Annual Review of Phytopathology (2016) 54, 373-395

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André Drenth and David I. Guest (2016)
Fungal and oomycete diseases of tropical tree fruit crops
Annual Review of Phytopathology 54, 373-395
Abstract: The tropics produce a range of fruit from tree crops that cannot be grown in colder climates. Bananas, mangos, several nuts, spices, coffee, and cacao are widely traded and much sought after around the world. However, the sustainable production of these tropical tree fruit crops faces significant challenges. Among these, losses due to pests and diseases play a large part in reducing yields, quality, and profitability. Using bananas and cacao as key examples, we outline some of the reasons fungal and oomycete diseases cause such significant losses to tropical tree crops. Cultivation of monocultures derived from limited genetic diversity, environmental conditions conducive for disease development, high levels of disease incidence and severity, a lack of disease resistance in planting materials, shortages of labor, and inadequate infrastructure and investment pose significant challenges, especially for smallholder producers. The expansion of travel and trade has given rise to emerging infectious plant diseases that add further insecurity and pressure. We conclude that holistic actions are needed on multiple fronts to address the growing problem of disease in tropical fruit tree crops.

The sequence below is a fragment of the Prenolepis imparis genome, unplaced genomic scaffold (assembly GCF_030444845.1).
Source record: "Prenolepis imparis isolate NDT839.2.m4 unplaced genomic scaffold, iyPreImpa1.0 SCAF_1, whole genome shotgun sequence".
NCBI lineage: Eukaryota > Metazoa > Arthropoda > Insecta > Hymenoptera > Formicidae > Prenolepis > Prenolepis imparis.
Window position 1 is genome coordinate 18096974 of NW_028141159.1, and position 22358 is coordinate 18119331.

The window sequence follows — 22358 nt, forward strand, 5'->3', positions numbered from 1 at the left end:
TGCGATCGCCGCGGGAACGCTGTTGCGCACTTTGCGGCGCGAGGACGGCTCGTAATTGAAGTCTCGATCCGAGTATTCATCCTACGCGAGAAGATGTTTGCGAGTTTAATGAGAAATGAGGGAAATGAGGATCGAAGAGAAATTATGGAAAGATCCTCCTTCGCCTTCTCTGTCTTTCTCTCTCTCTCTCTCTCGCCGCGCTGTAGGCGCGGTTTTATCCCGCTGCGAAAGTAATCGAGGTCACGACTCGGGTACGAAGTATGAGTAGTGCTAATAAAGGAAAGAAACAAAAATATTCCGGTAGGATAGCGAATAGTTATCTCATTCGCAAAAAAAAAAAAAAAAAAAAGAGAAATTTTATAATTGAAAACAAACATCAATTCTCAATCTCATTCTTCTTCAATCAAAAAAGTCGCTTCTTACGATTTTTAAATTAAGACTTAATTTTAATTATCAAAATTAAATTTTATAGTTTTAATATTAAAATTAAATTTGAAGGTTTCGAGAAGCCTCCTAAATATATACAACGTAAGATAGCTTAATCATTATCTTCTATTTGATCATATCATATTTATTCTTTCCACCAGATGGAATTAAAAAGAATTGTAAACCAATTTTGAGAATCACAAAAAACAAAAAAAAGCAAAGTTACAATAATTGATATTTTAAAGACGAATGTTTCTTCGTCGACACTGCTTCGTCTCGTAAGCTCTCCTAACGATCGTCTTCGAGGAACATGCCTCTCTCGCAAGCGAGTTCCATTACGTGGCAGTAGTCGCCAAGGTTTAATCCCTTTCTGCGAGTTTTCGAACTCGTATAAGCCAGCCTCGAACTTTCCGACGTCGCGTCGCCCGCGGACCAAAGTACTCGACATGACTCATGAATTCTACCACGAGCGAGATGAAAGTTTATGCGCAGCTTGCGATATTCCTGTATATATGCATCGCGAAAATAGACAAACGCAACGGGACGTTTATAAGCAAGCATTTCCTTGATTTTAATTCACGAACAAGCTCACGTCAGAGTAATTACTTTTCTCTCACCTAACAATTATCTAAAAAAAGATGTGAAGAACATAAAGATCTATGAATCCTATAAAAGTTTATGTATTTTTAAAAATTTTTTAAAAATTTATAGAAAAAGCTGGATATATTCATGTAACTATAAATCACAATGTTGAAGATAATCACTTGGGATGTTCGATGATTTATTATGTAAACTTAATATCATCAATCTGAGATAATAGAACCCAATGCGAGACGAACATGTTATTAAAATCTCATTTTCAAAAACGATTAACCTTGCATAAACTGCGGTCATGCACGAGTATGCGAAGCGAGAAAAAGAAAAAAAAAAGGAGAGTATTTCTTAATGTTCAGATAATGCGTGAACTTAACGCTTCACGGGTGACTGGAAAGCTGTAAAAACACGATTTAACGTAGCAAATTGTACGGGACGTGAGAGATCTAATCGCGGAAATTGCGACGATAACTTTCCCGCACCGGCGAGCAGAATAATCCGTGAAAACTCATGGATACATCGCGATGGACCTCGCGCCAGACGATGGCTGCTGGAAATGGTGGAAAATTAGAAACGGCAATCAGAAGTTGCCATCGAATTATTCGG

(The abstract is excluded from the Creative Commons licence and has been copied with permission by the publisher.)
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